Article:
Up Front Sex and the Post-Mastectomy Woman clued me in about what lay ahead in the third grouping of cancer library reads. I’m still not sure what Up Front Sex includes, but I do recognize in Post-Mastectomy Woman the problems of labeling anyone by only one part of her or his anatomy. Titles like Beauty and Cancer: Looking and Feeling Your Best, A Feather in My Wig: Ovarian Cancer Cured, Seventeen Years and Going Strong, and You Too Can Say “No” To Cancer mingle among proclamations that “Cancer was the best thing that ever happened to me.” Suddenly, the material world of biological facts had fallen away, and I had landed in a land of metaphysical disconnect. Chemotherapy options became choosing the right head scarf. Anxieties about sickness and death were trumped by the eternal pursuit of female beauty.
As I read title after title in this third category, I thought about Lewis Carroll’s Alice facing the Queen of Hearts in the increasingly bizarre game of croquet. Biology and alternative remedies disappeared, and in their place appeared a different set of rules about how to win at the game of cancer. Books written for, and often by, women warn women with cancer not to start swinging their mallets at the Mad Hatter quest for beauty. In fact, more than ever, women with cancer, and in particular breast cancer, are told they can and should learn new ways to look sexy—even during chemotherapy. Some books are more callous than others in their disregard for women with breast cancer. Impotence from prostate cancer gets the occasional nod, but there is no The Complete Idiot’s Guide to Prostate Cancer. The Complete Idiot’s Guide to LivingWith Breast Cancer can, however, be found at cancer center libraries, local libraries, and bookstores across the nation.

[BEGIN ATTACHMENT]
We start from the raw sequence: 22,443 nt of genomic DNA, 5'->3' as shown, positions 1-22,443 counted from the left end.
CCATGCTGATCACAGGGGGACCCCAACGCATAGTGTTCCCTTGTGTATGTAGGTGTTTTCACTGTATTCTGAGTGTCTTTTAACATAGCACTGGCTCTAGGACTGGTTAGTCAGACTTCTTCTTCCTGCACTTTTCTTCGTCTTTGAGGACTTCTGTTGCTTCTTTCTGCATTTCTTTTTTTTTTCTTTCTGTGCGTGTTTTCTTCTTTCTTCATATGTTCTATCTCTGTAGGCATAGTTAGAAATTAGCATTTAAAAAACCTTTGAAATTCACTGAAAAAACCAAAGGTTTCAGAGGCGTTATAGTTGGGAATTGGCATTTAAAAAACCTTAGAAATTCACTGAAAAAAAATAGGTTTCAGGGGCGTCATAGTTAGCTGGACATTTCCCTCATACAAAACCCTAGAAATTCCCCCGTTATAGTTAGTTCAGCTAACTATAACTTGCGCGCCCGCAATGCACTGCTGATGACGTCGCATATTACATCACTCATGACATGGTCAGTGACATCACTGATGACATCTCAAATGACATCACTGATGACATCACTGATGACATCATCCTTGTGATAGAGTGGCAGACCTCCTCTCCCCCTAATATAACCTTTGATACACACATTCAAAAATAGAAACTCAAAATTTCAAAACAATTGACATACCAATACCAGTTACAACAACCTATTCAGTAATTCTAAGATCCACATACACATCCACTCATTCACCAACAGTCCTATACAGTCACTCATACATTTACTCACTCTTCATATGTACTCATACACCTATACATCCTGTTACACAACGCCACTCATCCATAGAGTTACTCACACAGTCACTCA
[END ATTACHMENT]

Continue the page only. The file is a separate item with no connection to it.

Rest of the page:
Mixed into this pink ghetto of female beauty tips are true stories of individual women’s courage and wisdom in times of illness and dying. But even these testimonials, upon closer examination, seem to send dangerous and potentially damaging messages to women living with and dying from cancer. With titles like No Mountain Too High: A Triumph Over Breast Cancer and Cancer Has Its Privileges: Stories of Hope and Laughter, women are told over and over again that it is their attitude, emotional strength, and determination above all else that decide their fate. Stories of women who were miraculously cured of cancer perhaps pass along the idea that if all sick women would just try a little harder, they too “can do it.” Turning female illness into contests of courage and triumph encourages us to admire the few while running the risk that the vast majority of women facing cancer in their everyday lives become invisible.
It could be that the 21st century superwoman in the world of illness raises her children, heads the law firm, conquers her cancer, and knows all about Up Front Sex. At the very least, women diagnosed with cancer have been handed yet another job society expects them to excel at: they are to keep themselves alive at whatever cost while at the same time showing their loved ones the unflinching face of cheerfulness and optimism. Male survivors, such as the famous cancer survivor Lance Armstrong, aren’t writing about keeping up the laughter while climbing the mountain of recovery. And while an individual’s attitude is certainly an important factor in all people’s health, I didn’t find any books telling men with bladder cancer to buy different colored pants as part of their treatment plan. Women with cancer, on the other hand, are bombarded with messages to buy the right head covering, make their men feel at ease in the bedroom, go on healing adventures, hope, laugh, and keep smiling. That’s an awful lot to ask of anyone, let alone someone who is sick and/or dying.